After loosing his employer, Joe has made in his mission to hunt down and kill the people responsible for not only killing her, but her sister and his girlfriend, Laura. Of course, that’s easier said than done. Not to mention Laura’s afterlife just got much more complicated. Your review after the jump!
Story just keeps getting stronger
Artist and writer work well together as a team
Laura and Joe’s relationship is a little unrealistic
Templesmith isn’t for everyone
Previously in TEN GRAND: Joe sought out a lead that led him to Divine Will, a sacrificial night club that tricks mortals into selling their souls. After talking with a Fleshist, a demon wearing the body of a human about a lead on Sarah Thomas, he’s attacked. Not long after that, Sarah’s sister Debbie, and the woman Joe happens to be helping, promptly jumps off her building’s roof to her death.
THINGS JUST GOT DEVILISHLY REAL
As Joe continues to get in deeper and deeper with both angels and demons, he becomes less and less sure of whether or not he’s being told the whole truth about Laura and the arrangement he has with the angelic forces. While previously the reader wasn’t given a whole lot to go on where Joe’s past was concerned, Laura and Joe’s relationship is given a much more thorough look. Not to mention, Joe’s fears may be realized as the reader is given a quick peek behind the veil of Laura’s afterlife.
Ten Grand just becomes more and more intriguing as it goes on, with Straczynski creating an epic world of demons, angels, and those that serve them. With Joe acting as the reader’s guide and narrator, each side is given a critical look. Straczynski seems to like to play around with the reader’s possible preconceived notions of good and bad, with special emphasis placed on the dealings of angels. Did they lie? Why did they lie? Why didn’t they keep their deal regarding Laura? Is it possible they just couldn’t keep their deal?
It’s nice to see a happier time in Joe’s life too. With a look into his relationship with Laura, one can see why he’d want ‘out of the life.’ What’s a little hard to believe is how easily she takes to the fact that Joe is a Button Man. While it’s nice that he found someone so understanding, it’s a little beyond belief that any sane person would take that information in stride.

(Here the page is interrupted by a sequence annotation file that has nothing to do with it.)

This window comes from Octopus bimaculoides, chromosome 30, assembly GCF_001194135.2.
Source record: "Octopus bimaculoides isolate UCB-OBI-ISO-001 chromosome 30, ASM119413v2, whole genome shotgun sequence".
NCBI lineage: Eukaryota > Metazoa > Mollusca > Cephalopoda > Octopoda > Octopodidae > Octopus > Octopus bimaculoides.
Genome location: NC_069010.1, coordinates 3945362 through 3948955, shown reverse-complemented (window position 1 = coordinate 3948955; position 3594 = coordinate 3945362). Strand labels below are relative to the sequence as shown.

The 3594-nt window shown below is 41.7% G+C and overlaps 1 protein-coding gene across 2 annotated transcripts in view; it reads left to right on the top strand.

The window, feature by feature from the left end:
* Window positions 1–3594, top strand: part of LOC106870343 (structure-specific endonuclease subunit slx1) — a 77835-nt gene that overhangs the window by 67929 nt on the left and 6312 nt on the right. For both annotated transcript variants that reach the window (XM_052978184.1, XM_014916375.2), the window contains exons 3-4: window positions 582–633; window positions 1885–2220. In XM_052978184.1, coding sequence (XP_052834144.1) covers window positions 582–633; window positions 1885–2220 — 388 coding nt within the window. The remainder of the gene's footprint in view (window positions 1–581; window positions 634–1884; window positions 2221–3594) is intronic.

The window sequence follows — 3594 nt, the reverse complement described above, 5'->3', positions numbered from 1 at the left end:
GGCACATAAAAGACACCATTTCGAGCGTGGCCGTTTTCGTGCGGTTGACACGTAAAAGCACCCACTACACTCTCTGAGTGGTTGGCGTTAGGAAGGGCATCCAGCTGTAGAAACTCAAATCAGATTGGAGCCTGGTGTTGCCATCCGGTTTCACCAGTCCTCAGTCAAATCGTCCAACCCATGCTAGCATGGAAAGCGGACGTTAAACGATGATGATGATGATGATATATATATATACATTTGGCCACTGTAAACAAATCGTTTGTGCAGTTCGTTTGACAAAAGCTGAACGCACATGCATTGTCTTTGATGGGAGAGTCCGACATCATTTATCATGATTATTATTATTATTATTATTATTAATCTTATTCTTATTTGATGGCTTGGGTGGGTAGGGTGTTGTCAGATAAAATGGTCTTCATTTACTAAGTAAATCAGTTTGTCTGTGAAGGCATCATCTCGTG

JAGGED GRITTY GOODNESS
Templesmith is one of those artists that you either love or hate, simply because his art is outside of a lot of people’s comfort zone. Still, in this book, he regularly turns out good work. The series itself feels like one is stuck between two worlds, so it makes sense that the art would match the concept. That’s something only Templesmith can really achieve. He seems to get Straczynski’s storytelling and is more than up to the task of keeping up.
What’s interesting about Templesmith’s work on this book in particular is his take on ‘happy’ subjects, such as the positive aspects of Laura’s afterlife. It’s supposed to be a heavenly existence yet, even then, there is a jagged dark quality to his sketch-like lines and his slight shading. It feels like it’s foreshadowing things to come, making the angel realm not quite what it seems.
BOTTOMLINE: AH SNAP!
Overall, this is a fairly strong book and it only serves to add to the story instead of hinder it. With Straczynski behind the authorial wheel and Templesmith riding artistic shotgun, the story gets more and more intense as it goes on. This is one to pick up if you’ve been following the comics so far or if you just like the work of either the artist or the writer. Overall, Ten Grand #3 earns four out of five stars.